I’d seen it. Everybody had seen it. It was a rich cream color, bright with nickel, swollen here and there in its monstrous length with triumphant hat-boxes and supper-boxes and tool-boxes, and terraced with a labyrinth of wind-shields that mirrored a dozen suns. Sitting down behind many layers of glass in a sort of green leather conservatory, we started to town.
I had talked with him perhaps half a dozen times in the past month and found, to my disappointment, that he had little to say: So my first impression, that he was a person of some undefined consequence, had gradually faded and he had become simply the proprietor of an elaborate road-house next door.
And then came that disconcerting ride. We hadn’t reached West Egg village before Gatsby began leaving his elegant sentences unfinished and slapping himself indecisively on the knee of his caramel-colored suit.
“Look here, old sport,” he broke out surprisingly. “What’s your opinion of me, anyhow?” A little overwhelmed, I began the generalized evasions which that question deserves.
“Well, I’m going to tell you something about my life,” he interrupted. “I don’t want you to get a wrong idea of me from all these stories you hear.”
So he was aware of the bizarre accusations that flavored conversation in his halls.
“I’ll tell you God’s truth.” His right hand suddenly ordered divine retribution to stand by. “I am the son of some wealthy people in the Middle West — all dead now. I was brought up in America but educated at Oxford, because all my ancestors have been educated there for many years. It is a family tradition.”
He looked at me sideways — and I knew why Jordan Baker had believed he was lying. He hurried the phrase “educated at Oxford,” or swallowed it, or choked on it, as though it had bothered him before. And with this doubt, his whole statement fell to pieces, and I wondered if there wasn’t something a little sinister about him, after all.
“What part of the Middle West?” I inquired casually.
“My family all died and I came into a good deal of money.”
His voice was solemn, as if the memory of that sudden extinction of a clan still haunted him. For a moment I suspected that he was pulling my leg, but a glance at him convinced me otherwise.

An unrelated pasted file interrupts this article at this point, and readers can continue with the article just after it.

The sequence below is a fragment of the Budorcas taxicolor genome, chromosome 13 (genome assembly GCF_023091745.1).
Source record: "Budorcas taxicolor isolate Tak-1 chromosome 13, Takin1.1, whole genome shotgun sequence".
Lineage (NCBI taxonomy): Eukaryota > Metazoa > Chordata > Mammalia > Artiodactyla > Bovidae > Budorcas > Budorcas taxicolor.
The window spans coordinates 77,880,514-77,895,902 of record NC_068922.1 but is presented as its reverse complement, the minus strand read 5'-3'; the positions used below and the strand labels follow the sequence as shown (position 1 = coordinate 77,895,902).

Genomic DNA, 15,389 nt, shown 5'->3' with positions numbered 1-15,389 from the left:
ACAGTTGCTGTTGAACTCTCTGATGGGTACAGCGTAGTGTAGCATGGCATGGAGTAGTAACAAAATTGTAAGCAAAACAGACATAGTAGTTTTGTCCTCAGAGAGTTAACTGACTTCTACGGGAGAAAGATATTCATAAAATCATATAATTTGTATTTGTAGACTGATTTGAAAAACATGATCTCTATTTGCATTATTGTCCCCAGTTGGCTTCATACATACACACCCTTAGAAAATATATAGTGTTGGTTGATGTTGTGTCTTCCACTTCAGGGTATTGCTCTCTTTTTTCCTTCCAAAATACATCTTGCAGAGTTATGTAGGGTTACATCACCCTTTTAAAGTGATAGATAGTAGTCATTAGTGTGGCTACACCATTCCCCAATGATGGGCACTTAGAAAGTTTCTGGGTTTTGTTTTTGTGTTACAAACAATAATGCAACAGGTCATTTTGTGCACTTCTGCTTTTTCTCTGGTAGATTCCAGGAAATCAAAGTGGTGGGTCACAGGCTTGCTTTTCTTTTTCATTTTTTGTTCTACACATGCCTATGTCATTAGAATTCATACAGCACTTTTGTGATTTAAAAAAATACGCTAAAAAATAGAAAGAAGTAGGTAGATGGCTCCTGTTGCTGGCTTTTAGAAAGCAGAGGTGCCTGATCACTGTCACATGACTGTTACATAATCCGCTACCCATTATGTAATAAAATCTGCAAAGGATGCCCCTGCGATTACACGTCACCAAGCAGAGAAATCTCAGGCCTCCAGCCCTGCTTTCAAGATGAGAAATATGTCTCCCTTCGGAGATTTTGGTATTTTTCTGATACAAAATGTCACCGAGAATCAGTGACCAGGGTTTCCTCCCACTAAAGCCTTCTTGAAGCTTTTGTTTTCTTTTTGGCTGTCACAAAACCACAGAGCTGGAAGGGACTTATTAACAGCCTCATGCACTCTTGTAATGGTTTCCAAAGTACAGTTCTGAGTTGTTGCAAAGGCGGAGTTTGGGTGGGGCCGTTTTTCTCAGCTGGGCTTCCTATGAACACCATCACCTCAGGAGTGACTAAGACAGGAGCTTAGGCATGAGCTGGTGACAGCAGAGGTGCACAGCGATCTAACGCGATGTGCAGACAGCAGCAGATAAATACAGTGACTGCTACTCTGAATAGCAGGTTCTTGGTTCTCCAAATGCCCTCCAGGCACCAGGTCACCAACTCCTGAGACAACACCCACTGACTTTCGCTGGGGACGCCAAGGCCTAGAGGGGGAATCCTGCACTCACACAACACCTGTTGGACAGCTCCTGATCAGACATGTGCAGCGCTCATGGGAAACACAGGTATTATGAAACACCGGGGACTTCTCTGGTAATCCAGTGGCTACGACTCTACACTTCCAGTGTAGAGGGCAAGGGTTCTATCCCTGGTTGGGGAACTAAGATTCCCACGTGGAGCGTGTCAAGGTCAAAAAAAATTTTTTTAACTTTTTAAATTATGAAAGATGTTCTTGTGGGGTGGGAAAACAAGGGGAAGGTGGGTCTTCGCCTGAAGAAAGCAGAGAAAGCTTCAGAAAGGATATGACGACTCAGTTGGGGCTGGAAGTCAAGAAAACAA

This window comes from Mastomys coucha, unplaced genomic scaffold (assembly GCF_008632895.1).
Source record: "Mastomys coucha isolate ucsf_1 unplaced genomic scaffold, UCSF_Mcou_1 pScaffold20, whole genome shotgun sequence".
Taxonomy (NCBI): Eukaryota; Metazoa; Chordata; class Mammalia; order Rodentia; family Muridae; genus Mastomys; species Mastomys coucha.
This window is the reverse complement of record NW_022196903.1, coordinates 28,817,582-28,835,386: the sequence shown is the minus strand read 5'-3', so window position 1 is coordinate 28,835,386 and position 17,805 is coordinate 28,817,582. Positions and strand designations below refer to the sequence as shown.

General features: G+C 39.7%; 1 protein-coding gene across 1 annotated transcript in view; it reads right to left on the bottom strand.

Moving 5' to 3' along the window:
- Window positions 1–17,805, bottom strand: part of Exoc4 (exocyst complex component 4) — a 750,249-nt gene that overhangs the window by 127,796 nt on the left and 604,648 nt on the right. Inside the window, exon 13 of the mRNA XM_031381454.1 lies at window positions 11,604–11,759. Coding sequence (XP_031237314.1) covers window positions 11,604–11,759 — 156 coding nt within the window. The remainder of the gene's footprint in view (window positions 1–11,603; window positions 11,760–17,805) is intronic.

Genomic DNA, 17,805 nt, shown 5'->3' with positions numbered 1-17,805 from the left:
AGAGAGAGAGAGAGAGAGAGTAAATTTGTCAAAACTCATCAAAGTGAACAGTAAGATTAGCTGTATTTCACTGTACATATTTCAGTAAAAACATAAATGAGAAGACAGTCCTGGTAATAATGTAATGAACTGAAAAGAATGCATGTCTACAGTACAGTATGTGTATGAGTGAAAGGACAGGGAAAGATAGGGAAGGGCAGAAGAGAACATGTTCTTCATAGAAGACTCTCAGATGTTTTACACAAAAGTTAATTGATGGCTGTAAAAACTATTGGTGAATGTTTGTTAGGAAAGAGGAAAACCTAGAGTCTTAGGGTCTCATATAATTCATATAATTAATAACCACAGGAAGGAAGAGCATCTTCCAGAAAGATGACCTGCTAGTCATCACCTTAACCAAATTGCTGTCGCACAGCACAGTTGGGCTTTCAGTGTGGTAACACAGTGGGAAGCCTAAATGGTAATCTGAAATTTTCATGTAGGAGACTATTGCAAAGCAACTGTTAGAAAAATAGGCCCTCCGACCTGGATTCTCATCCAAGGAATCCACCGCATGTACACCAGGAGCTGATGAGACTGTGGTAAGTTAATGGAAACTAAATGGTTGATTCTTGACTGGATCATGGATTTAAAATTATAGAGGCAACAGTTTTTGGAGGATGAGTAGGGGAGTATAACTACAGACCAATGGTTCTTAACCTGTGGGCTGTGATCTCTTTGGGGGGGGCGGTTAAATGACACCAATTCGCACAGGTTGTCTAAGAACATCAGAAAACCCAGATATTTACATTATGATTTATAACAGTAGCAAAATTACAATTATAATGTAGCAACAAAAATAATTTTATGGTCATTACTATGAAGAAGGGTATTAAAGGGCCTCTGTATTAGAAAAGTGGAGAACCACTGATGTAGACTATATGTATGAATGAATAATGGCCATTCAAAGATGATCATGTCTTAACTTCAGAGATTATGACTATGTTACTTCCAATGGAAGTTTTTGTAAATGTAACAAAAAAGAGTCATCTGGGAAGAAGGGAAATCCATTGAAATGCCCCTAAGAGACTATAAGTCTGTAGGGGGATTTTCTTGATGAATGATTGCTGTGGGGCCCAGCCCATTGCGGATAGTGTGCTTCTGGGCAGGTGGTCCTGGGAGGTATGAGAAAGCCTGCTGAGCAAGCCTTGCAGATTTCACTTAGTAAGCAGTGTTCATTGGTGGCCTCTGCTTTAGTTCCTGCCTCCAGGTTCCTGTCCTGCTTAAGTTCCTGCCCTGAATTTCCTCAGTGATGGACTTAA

“After that I lived like a young rajah in all the capitals of Europe — Paris, Venice, Rome — collecting jewels, chiefly rubies, hunting big game, painting a little, things for myself only, and trying to forget something very sad that had happened to me long ago.”
With an effort I managed to restrain my incredulous laughter. The very phrases were worn so threadbare that they evoked no image except that of a turbaned “character” leaking sawdust at every pore as he pursued a tiger through the Bois de Boulogne.
“Then came the war, old sport. It was a great relief, and I tried very hard to die, but I seemed to bear an enchanted life. I accepted a commission as first lieutenant when it began. In the Argonne Forest I took two machine-gun detachments so far forward that there was a half mile gap on either side of us where the infantry couldn’t advance. We stayed there two days and two nights, a hundred and thirty men with sixteen Lewis guns, and when the infantry came up at last they found the insignia of three German divisions among the piles of dead. I was promoted to be a major, and every Allied government gave me a decoration — even Montenegro, little Montenegro down on the Adriatic Sea!”
Little Montenegro! He lifted up the words and nodded at them — with his smile. The smile comprehended Montenegro’s troubled history and sympathized with the brave struggles of the Montenegrin people. It appreciated fully the chain of national circumstances which had elicited this tribute from Montenegro’s warm little heart. My incredulity was submerged in fascination now; it was like skimming hastily through a dozen magazines.
He reached in his pocket, and a piece of metal, slung on a ribbon, fell into my palm.
“That’s the one from Montenegro.”
To my astonishment, the thing had an authentic look.
“Orderi di Danilo,” ran the circular legend, “Montenegro, Nicolas Rex.”
“Major Jay Gatsby,” I read, “For Valour Extraordinary.”
“Here’s another thing I always carry. A souvenir of Oxford days. It was taken in Trinity Quad — the man on my left is now the Earl of Dorcaster.”
It was a photograph of half a dozen young men in blazers loafing in an archway through which were visible a host of spires. There was Gatsby, looking a little, not much, younger — with a cricket bat in his hand.
Then it was all true. I saw the skins of tigers flaming in his palace on the Grand Canal; I saw him opening a chest of rubies to ease, with their crimson-lighted depths, the gnawings of his broken heart.
“I’m going to make a big request of you to-day,” he said, pocketing his souvenirs with satisfaction, “so I thought you ought to know something about me. I didn’t want you to think I was just some nobody. You see, I usually find myself among strangers because I drift here and there trying to forget the sad thing that happened to me.” He hesitated. “You’ll hear about it this afternoon.”
“No, this afternoon. I happened to find out that you’re taking Miss Baker to tea.”
“Do you mean you’re in love with Miss Baker?”
“No, old sport, I’m not. But Miss Baker has kindly consented to speak to you about this matter.”
I hadn’t the faintest idea what “this matter” was, but I was more annoyed than interested. I hadn’t asked Jordan to tea in order to discuss Mr. Jay Gatsby. I was sure the request would be something utterly fantastic, and for a moment I was sorry I’d ever set foot upon his overpopulated lawn.